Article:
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I am trying to understand Wiki's explanation about correlation. Part of this article talks about internal and spacetime symteries:

If the probability distribution has any target space symmetries, i.e. symmetries in the space of the stochastic variable (also called internal symmetries), then the correlation matrix will have induced symmetries. If there are symmetries of the space (or time) in which the random variables exist (also called spacetime symmetries) then the correlation matrix will have special properties.

And then it follows with two examples about symmetries. However I didn't quite understand the definition nor I know any intuitive example for each case?

Can somebody help me regarding this; first an explanation of definition and secondly some examples. What does it mean to say "target space" symmetries in space of stochastic variable and what is the difference of that to "symmetries of the space (or time) in which the random variables exist"?

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    $\begingroup$ The first are related to changes in the space time coordiantes (e.g. a translation), the other ones to internal degree of freedom (e.g. gauge symmetry). It depend on how you're into these argument (field theory) on how deep the answer should be. $\endgroup$ – Antonio Ragagnin Apr 2 '14 at 18:22
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Let $M$ be a manifold, let $V$ be a finite-dimensional vector space, and let $\Omega$ be a sample space (in the sense of probability). For each point $p\in M$, let $X(p):\Omega\to V$ be a random variable.

A mapping $T_V:V\to V$ is called a target space transformation and a mapping $T_M:M\to M$ is called a space transformation (or spacetime transformation if $M$ can be thought of as a spacetime.)

Let $\rho:\Omega\to \mathbb R$ be a probability distribution on $\Omega$. We call a function $T_\Omega:\Omega\to\Omega$ a sample space transformation. We say that the measure $d\omega \rho(\omega)$ is invariant under this transformation provided $dT(\omega)\,\rho(T(\omega)) = d\omega\,\rho(\omega)$ for all $\omega\in \Omega$. In this case $T_\omega$ is called a symmetry. We define the correlation function $C^{ij}_X(p,q)$ as \begin{align} C^{ij}_X(p,q) = \int_\Omega d\omega\,\rho(\omega) \,X^i(p)(\omega)X^j(q)(\omega) \end{align} where $X^i(p)$ is the $i^\mathrm{th}$ component of $X(p)$ when it is expanded in some basis of $V$.

Example. Conformal field theory on $\mathbb R^2$.

Let $M = \mathbb R^2$, $V = \mathbb R$, and $\Omega$ be a set of admissible functions $\phi:M\to V$. This is the situation one would have in a quantum field theory of a real scalar field on the plane. For each $\lambda\neq 0$ and each real $\Delta$, we define a scale transformation $T_\Lambda$ on $\Omega$ as \begin{align} T_{\lambda,\Delta}(\phi)(\mathbf x)= \lambda^{-\Delta} \phi(\lambda^{-1}x) \end{align} which is simply the space transformation $\mathbf x\to \lambda^{-1}\mathbf x$ composed with the target space transformation $\phi(\mathbf x)\to \lambda^{-\Delta}\phi(\mathbf x)$. Formally, there are certain distributions on $\Omega$ that exhibit so-called scale-invariance, namely invariance under $T_{\lambda, \Delta}$. Let $X_\phi(\mathbf x)$ be the random variable \begin{align} X(\mathbf x)(\phi) = \phi(\mathbf x) \end{align} then given scale-invariance, $T_\omega$ induces a scale transformation on the correlator which I leave it to you to verify. \begin{align} C_X(\mathbf x, \mathbf y) \to \lambda^{-2\Delta}C_X(\lambda^{-1}\mathbf x, \lambda^{-1}\mathbf y). \end{align}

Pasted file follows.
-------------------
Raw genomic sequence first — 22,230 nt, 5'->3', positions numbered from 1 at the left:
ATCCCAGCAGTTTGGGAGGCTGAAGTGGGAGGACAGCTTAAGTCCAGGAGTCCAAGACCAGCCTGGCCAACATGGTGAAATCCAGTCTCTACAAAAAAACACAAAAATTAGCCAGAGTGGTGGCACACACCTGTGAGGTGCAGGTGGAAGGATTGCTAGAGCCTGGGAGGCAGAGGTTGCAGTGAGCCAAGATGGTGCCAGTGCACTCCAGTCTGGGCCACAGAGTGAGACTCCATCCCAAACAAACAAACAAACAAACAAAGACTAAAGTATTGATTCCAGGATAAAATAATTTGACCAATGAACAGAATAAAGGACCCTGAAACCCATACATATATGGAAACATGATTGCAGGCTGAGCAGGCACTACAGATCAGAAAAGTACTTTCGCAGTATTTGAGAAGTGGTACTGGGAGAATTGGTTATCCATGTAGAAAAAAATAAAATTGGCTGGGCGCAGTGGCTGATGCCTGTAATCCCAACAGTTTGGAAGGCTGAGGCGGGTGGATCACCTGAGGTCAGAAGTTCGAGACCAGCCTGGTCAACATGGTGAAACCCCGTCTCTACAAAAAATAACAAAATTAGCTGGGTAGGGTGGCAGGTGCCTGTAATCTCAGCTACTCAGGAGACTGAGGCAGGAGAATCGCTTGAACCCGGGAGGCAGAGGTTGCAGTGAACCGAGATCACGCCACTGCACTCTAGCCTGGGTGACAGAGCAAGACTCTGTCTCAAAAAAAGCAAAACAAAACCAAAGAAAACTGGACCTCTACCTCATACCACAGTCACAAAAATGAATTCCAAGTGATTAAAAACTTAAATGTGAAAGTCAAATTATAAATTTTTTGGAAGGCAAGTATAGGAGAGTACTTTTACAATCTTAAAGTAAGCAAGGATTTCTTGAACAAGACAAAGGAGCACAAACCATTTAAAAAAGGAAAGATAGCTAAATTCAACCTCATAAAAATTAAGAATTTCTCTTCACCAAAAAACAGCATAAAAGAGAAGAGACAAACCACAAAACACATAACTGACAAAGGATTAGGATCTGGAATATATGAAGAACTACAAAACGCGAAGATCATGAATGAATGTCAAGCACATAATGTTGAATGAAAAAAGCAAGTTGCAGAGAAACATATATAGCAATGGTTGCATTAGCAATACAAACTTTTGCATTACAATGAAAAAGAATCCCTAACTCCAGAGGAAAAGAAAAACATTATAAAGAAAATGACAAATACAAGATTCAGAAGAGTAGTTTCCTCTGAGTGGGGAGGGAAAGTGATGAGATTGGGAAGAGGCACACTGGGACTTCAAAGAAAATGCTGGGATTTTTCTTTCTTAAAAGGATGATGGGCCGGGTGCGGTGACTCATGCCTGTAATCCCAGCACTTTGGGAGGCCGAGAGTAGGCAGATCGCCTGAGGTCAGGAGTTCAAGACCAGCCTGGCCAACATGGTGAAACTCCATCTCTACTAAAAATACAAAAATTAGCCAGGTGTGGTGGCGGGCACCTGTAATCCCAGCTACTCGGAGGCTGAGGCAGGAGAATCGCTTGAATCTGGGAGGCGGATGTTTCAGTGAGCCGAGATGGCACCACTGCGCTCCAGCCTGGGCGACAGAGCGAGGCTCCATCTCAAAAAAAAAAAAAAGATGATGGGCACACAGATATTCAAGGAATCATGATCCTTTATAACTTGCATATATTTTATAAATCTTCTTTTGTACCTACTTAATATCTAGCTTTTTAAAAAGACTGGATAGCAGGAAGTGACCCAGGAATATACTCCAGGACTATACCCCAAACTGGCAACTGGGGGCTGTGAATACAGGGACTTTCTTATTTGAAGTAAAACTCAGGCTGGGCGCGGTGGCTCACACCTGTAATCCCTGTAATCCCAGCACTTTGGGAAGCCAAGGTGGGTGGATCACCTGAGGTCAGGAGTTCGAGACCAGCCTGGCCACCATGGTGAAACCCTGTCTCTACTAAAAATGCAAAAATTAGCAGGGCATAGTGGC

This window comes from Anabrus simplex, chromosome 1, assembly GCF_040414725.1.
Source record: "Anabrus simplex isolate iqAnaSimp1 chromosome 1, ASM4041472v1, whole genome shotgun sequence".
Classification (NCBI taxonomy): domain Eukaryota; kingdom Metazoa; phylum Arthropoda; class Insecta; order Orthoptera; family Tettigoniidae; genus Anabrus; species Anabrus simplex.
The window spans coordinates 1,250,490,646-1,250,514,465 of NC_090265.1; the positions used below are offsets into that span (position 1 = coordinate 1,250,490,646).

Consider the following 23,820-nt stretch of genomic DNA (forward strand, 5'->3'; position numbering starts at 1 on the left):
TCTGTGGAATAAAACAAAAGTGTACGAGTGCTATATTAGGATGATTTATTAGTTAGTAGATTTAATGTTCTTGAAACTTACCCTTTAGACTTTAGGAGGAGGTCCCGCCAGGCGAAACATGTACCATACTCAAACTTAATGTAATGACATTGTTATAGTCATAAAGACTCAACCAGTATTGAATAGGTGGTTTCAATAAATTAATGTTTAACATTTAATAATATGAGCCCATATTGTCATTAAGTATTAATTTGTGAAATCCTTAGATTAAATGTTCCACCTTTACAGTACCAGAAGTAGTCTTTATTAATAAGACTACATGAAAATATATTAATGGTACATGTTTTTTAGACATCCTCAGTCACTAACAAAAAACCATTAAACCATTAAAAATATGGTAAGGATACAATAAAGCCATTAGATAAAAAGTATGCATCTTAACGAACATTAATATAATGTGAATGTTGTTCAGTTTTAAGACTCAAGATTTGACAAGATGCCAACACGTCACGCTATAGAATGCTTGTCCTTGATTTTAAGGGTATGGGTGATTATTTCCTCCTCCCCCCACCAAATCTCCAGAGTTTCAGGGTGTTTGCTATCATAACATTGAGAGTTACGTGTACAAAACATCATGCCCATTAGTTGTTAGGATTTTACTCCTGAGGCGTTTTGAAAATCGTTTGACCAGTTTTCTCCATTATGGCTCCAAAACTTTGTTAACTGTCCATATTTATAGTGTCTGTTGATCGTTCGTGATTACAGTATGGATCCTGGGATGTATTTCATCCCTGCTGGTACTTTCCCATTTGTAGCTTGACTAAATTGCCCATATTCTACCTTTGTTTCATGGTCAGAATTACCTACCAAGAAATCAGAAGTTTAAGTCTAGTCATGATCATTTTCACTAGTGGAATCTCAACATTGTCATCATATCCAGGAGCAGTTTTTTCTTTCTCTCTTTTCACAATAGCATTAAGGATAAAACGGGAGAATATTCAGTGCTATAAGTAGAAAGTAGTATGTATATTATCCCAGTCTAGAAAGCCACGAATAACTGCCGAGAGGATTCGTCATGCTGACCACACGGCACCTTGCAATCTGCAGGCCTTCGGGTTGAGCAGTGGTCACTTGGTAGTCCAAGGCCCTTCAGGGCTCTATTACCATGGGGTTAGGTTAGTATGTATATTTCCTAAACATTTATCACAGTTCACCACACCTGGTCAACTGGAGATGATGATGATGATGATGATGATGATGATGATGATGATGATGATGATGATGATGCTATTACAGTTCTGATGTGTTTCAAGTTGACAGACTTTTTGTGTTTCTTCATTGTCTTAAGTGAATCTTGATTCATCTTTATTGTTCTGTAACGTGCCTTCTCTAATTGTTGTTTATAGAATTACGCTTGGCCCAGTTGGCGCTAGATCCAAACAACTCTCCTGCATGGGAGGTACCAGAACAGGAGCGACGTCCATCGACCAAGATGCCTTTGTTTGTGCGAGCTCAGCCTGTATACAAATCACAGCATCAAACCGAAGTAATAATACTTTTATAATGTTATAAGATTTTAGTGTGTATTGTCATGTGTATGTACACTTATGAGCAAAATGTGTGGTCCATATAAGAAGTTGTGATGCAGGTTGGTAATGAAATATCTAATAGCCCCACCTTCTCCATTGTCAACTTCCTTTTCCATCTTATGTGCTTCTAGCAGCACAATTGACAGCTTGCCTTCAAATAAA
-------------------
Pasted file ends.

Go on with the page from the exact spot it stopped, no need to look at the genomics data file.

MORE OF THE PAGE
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  • $\begingroup$ Thank you very very much for this detailed answer. I am actually coming from mathematical background. Still there are two things that I don't understand: One is that when you apply the transformation how that will affect the association between points in M and V(actually X) say, when transformation is not 1-1. And secondly I was asking examples not for transformations but for symmetries?; according to your answer an example for that will be correlation function in target space(although I would be quite grateful if you give a real example for that or guide me to some text for it) $\endgroup$ – Cupitor Apr 2 '14 at 23:22
  • $\begingroup$ And what about symmetries in domain?(on M) $\endgroup$ – Cupitor Apr 2 '14 at 23:23
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    $\begingroup$ @Cupitor I edited the answer to make it both more terminologically consistent with your question, and to include an example of the type you requested. I'll try to include another example with $V$ having dimension greater than one as soon as I have more time. $\endgroup$ – joshphysics Apr 3 '14 at 1:35

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